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The word skillet can have several meanings. The most common usage is for any type of flat- bottomed frying pan, commonly made from stainless steel, cast iron or aluminum. It is a very general term and skillets may vary greatly in shape and profile but are usually sloped or curved outward. In Britain, the term may also refer to larger, deeper, lidded pots or pans with long handles and legs. Alternatively, particularly in America, the term has come to refer to a rustic type of all-in-one meal that often combines cooked, diced vegetables and meats that are served on a very shallow metal or ceramic skillet-shaped dish.
Today, the term skillet is used interchangeably with frying pan or frypan. More traditionally, however, it refers to a specific type of frying pan, with a flat bottom and flared sides that are relatively low in relation to overall diameter and that curve upwards gradually from the bottom. Old-fashioned cast iron skillets, which are still popular because of their cooking characteristics, generally have sides that gradually slope outwards but do not curve directly up from the bottom.
The earliest skillets were, like most cooking pots and pans, made of iron, and today, cast iron skillets are still a popular kitchen item. Many cooks favor them because they transfer heat very evenly without scorching and are very durable. They require special care however, and this keeps them out of the kitchens of some cooks. Many other metals are used to make modern skillets, including aluminum, stainless steel, and copper. Some pans have a composite composition of copper or aluminum clad with stainless steel, and many are treated with a non-stick coating as well.
An electric skillet is a type of skillet with its own heat source, meant to be used on a counter or table and plugged into a standard wall outlet. Such an appliance has a detachable cord or pan insert to facilitate cleaning. A typical electric skillet will have temperature controls and will have feet to keep it above the work surface to prevent damage to counter or tabletops.
In cuisine, the term skillet has come to be used, particularly in America, to mean a type of one-dish meal served on a metal or ceramic plate or very shallow dish that resembles a regular skillet. Ingredients vary but often include diced, browned potatoes, meats, and vegetables, which can be served unadorned or topped with cheese, gravy, or a sauce. This type of dish is popular as a breakfast and may contain breakfast meats such as ham, bacon, or sausage as well as eggs. Many different skillet dishes for other meals can be found at American restaurants, however. The word may also refer to such a meal prepared entirely in one large pan for convenience and served on regular plates or in bowls.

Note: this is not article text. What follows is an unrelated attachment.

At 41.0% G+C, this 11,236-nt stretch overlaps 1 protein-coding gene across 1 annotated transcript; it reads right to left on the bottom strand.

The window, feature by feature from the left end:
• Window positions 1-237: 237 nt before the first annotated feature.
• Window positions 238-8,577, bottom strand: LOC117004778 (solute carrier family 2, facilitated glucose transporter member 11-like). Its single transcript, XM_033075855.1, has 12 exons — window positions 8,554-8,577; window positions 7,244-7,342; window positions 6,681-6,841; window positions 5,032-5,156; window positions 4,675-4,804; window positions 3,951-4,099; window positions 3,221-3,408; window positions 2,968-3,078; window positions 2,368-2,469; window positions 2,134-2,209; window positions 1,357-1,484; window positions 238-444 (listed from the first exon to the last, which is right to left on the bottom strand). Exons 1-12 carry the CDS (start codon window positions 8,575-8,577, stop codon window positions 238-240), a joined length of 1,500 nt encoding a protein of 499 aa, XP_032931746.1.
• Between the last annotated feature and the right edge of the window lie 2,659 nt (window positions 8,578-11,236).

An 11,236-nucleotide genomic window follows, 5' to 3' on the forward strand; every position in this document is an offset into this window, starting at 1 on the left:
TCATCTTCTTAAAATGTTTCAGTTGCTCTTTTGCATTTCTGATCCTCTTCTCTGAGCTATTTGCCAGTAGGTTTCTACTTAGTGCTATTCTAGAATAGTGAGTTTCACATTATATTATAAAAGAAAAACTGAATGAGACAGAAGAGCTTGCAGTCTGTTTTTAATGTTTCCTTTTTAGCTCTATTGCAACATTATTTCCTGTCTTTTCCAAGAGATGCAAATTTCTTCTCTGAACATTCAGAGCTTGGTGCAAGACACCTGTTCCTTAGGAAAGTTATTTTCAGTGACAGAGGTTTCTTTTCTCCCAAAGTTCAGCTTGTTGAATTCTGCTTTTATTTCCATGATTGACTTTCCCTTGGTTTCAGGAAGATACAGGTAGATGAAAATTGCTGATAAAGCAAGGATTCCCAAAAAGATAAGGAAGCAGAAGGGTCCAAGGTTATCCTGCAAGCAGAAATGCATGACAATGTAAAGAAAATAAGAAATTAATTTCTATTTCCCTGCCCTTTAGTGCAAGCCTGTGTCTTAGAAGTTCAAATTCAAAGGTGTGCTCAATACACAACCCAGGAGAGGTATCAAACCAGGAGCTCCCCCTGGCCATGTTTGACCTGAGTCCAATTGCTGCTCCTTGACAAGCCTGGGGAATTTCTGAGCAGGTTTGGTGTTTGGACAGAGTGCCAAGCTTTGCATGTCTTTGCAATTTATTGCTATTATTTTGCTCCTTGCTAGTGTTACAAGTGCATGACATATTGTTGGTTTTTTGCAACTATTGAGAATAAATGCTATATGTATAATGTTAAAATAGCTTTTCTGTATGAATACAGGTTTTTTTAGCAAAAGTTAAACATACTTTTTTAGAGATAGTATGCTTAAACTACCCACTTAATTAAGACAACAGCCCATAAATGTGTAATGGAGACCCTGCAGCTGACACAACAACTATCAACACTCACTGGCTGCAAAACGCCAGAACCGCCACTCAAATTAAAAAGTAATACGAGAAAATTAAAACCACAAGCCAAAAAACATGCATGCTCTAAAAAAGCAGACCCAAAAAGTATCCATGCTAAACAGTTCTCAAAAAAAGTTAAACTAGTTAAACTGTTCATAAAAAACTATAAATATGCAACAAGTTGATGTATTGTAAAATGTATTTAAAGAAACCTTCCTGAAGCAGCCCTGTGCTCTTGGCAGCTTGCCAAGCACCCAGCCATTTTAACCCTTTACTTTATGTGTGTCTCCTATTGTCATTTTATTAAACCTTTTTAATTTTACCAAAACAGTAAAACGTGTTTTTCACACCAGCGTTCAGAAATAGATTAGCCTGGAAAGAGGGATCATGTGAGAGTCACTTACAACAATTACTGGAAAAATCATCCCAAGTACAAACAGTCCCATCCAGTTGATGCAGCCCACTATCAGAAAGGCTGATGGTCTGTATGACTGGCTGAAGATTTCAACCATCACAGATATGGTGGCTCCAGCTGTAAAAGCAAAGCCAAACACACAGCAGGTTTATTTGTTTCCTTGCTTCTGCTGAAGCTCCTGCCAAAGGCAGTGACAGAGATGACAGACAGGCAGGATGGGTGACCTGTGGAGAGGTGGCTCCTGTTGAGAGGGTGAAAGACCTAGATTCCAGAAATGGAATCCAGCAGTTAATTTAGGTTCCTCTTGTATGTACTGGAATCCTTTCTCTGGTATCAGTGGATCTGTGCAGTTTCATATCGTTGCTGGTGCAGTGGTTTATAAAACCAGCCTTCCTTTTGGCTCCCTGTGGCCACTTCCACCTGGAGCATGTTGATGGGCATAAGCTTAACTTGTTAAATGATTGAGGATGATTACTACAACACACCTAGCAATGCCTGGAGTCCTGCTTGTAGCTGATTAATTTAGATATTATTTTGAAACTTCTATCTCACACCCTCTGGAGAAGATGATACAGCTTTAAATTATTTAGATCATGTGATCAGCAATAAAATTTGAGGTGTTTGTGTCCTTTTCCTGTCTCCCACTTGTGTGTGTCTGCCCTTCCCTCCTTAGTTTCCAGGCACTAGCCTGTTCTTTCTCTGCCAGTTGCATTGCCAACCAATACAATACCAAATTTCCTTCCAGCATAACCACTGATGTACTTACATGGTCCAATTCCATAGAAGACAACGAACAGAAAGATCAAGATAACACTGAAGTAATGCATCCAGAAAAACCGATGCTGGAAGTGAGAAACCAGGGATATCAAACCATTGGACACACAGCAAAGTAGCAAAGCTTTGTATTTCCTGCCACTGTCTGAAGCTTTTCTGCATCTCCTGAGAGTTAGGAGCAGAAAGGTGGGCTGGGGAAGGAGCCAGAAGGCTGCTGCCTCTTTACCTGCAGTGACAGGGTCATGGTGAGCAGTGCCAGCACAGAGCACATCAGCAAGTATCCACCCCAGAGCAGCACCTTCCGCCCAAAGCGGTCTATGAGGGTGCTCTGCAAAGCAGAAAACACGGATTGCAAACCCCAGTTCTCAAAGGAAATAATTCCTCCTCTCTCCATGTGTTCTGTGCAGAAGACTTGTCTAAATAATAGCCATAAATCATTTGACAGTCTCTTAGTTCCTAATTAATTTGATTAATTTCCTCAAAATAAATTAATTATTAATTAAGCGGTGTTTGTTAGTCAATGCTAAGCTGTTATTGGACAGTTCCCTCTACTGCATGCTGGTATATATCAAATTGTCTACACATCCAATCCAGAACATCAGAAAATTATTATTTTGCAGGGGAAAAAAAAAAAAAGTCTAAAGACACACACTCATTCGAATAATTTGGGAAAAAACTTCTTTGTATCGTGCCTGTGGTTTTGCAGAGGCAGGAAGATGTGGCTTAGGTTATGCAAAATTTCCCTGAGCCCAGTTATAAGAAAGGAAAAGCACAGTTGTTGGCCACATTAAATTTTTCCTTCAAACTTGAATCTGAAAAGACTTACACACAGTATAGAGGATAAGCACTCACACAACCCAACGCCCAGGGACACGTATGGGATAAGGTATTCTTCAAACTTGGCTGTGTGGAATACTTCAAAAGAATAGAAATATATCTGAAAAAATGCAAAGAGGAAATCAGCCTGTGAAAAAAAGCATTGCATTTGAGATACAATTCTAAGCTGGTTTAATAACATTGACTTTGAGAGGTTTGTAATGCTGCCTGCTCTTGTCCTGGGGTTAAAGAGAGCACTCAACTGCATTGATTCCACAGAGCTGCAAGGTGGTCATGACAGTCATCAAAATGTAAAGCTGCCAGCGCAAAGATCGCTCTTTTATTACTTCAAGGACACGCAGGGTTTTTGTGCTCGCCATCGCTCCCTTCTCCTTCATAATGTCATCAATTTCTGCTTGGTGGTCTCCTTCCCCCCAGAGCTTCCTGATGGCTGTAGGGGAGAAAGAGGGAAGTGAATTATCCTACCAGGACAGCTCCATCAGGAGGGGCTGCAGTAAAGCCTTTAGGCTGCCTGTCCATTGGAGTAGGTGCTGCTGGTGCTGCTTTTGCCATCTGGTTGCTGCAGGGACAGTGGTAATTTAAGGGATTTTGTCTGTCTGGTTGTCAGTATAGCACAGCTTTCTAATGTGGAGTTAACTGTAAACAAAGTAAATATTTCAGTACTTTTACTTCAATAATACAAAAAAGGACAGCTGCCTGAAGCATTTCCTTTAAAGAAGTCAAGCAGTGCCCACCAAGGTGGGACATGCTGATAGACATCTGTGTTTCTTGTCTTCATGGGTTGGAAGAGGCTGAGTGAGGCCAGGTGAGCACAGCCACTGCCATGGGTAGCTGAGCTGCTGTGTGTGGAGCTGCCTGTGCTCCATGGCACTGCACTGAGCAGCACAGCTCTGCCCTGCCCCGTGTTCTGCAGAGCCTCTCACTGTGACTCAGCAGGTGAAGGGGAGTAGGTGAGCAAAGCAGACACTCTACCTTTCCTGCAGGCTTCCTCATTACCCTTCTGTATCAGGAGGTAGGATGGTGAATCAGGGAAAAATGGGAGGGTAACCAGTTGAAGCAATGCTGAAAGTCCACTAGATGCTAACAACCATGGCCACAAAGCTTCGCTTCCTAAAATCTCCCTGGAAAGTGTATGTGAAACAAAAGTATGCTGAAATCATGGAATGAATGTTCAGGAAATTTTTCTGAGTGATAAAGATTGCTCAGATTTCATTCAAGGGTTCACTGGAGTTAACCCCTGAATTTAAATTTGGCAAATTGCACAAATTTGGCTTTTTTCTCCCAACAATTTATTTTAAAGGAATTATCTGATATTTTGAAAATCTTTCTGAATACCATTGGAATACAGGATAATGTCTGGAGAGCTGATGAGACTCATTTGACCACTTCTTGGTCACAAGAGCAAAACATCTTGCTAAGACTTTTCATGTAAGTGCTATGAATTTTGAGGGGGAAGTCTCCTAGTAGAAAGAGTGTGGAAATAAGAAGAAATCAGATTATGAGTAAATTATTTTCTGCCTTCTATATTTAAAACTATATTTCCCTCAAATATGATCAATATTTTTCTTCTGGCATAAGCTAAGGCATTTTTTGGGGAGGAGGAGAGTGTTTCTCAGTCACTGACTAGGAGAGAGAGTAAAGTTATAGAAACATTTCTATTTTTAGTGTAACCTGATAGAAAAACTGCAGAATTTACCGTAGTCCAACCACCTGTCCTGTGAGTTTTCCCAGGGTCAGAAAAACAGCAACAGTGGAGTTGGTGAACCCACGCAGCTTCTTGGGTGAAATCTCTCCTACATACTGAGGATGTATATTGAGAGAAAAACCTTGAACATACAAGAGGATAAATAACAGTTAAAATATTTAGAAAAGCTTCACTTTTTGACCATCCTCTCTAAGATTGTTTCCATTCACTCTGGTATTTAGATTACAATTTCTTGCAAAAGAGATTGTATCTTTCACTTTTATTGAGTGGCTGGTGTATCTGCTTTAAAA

Can I just say that every cook needs a cast iron skillet? Really, every cook needs one! The good folks at Lodge do a pre-seasoned skillet that's ready to use right out of the box. I have one and I wouldn't take anything for it.
They're easy to take care of and will last a lifetime and longer. My mom has her great-grandmother's cast iron skillet and it's well over 80 years old. That's her cornbread skillet and it truly is a thing of beauty.
Properly seasoned cast iron is the original non stick coating and as long as you take care of it, that cast iron skillet will last long enough to hand down as an heirloom.
Electric skillets are good things, especially for doing something like frying chicken. They keep the oil at a steady temperature. Since they're covered, they're also good for roasting food.
Electric skillets aren't as common as they used to be, but they're still great appliances. They don't heat up the kitchen and once you get accustomed to using one, I think you'll really like it. I know I love mine. Mine has a nonstick coating so it's easy to clean and I have been really happy with the cooking I've done with mine.
They're not really expensive, either. You can usually get one for about $50USD. I have enjoyed mine.
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